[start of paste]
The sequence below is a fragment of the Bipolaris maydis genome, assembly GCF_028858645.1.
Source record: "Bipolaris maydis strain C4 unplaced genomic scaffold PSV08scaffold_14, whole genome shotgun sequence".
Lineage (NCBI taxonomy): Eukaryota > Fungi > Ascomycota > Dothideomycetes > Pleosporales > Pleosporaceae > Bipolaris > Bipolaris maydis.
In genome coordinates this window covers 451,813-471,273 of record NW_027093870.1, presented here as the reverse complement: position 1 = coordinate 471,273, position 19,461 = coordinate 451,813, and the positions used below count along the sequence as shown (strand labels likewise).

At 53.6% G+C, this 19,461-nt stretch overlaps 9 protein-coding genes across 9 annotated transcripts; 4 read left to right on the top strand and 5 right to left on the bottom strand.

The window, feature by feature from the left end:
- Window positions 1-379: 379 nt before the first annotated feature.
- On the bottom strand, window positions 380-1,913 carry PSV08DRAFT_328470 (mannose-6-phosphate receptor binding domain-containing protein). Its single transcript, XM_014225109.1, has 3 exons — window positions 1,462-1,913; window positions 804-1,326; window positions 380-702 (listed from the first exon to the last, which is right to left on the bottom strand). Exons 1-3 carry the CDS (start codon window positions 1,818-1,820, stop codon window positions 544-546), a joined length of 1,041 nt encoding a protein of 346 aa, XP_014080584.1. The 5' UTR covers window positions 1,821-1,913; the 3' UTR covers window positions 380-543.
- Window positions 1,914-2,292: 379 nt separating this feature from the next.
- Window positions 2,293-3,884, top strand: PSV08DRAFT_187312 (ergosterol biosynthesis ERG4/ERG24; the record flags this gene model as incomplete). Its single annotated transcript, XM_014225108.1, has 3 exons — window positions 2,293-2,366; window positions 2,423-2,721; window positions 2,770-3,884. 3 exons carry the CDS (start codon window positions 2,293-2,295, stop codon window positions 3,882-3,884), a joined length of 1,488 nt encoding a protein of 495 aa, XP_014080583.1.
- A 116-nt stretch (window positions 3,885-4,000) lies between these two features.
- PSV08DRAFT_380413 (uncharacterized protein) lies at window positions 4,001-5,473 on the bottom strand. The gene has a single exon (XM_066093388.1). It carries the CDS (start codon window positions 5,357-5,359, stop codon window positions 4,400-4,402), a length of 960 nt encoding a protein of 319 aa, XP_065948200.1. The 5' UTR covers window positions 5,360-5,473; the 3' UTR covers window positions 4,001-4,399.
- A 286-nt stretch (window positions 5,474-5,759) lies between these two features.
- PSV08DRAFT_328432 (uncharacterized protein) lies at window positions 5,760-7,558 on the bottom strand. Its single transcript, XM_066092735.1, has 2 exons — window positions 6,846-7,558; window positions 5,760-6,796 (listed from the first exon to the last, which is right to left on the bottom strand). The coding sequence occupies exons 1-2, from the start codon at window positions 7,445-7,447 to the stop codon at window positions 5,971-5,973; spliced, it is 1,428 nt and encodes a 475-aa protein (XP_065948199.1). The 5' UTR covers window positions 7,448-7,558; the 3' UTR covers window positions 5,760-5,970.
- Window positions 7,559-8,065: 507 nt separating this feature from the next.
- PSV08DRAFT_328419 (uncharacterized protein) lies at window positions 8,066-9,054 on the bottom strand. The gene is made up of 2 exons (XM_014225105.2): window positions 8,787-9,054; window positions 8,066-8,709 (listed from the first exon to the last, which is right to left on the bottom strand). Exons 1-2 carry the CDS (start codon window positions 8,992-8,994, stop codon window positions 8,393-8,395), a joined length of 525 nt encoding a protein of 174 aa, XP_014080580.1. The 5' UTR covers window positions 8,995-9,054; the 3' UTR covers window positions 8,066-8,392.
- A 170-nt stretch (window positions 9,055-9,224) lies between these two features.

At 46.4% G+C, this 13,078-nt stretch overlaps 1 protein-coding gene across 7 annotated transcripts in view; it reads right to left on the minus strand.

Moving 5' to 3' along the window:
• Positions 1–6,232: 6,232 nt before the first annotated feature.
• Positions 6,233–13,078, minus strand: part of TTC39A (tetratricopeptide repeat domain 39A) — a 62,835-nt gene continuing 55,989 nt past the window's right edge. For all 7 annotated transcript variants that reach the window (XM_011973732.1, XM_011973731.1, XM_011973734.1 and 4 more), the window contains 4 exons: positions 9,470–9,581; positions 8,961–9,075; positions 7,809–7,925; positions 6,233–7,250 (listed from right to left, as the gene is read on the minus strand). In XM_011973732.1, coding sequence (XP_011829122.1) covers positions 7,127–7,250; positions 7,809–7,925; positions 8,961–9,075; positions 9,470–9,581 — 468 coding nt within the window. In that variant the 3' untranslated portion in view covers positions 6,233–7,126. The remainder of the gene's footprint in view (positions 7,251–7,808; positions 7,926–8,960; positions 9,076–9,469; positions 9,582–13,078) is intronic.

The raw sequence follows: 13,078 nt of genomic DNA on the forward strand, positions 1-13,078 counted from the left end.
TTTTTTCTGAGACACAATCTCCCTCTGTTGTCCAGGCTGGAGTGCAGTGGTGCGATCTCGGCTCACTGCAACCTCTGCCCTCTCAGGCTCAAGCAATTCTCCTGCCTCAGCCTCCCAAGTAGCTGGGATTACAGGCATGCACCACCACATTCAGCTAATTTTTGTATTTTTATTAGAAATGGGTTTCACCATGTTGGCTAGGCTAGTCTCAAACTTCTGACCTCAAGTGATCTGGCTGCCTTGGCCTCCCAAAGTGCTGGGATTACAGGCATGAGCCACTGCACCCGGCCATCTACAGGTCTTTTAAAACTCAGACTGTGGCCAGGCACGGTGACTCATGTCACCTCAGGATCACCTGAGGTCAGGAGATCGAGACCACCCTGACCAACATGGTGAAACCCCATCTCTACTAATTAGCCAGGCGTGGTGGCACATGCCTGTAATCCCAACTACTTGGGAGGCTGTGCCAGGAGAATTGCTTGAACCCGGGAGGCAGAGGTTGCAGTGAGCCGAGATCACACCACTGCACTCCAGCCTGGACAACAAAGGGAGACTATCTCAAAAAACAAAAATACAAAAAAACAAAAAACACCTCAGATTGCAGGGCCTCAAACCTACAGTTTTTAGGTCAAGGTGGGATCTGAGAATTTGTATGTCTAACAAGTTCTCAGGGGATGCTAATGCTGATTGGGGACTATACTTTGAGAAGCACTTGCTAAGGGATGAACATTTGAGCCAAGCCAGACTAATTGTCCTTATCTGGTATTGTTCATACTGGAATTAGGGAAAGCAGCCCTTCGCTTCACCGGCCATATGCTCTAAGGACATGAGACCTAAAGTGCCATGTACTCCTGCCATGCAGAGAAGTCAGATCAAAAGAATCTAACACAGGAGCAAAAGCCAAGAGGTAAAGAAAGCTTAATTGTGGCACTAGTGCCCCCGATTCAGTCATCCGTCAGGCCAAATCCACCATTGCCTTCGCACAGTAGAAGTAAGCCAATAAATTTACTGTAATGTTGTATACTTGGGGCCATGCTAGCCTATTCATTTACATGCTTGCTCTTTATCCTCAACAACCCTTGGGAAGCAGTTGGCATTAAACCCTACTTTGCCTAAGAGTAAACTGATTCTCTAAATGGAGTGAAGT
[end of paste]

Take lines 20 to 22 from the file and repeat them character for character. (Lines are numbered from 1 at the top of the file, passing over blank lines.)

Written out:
• Positions 1–6,232: 6,232 nt before the first annotated feature.
• Positions 6,233–13,078, minus strand: part of TTC39A (tetratricopeptide repeat domain 39A) — a 62,835-nt gene continuing 55,989 nt past the window's right edge. For all 7 annotated transcript variants that reach the window (XM_011973732.1, XM_011973731.1, XM_011973734.1 and 4 more), the window contains 4 exons: positions 9,470–9,581; positions 8,961–9,075; positions 7,809–7,925; positions 6,233–7,250 (listed from right to left, as the gene is read on the minus strand). In XM_011973732.1, coding sequence (XP_011829122.1) covers positions 7,127–7,250; positions 7,809–7,925; positions 8,961–9,075; positions 9,470–9,581 — 468 coding nt within the window. In that variant the 3' untranslated portion in view covers positions 6,233–7,126. The remainder of the gene's footprint in view (positions 7,251–7,808; positions 7,926–8,960; positions 9,076–9,469; positions 9,582–13,078) is intronic.

The raw sequence follows: 13,078 nt of genomic DNA on the forward strand, positions 1-13,078 counted from the left end.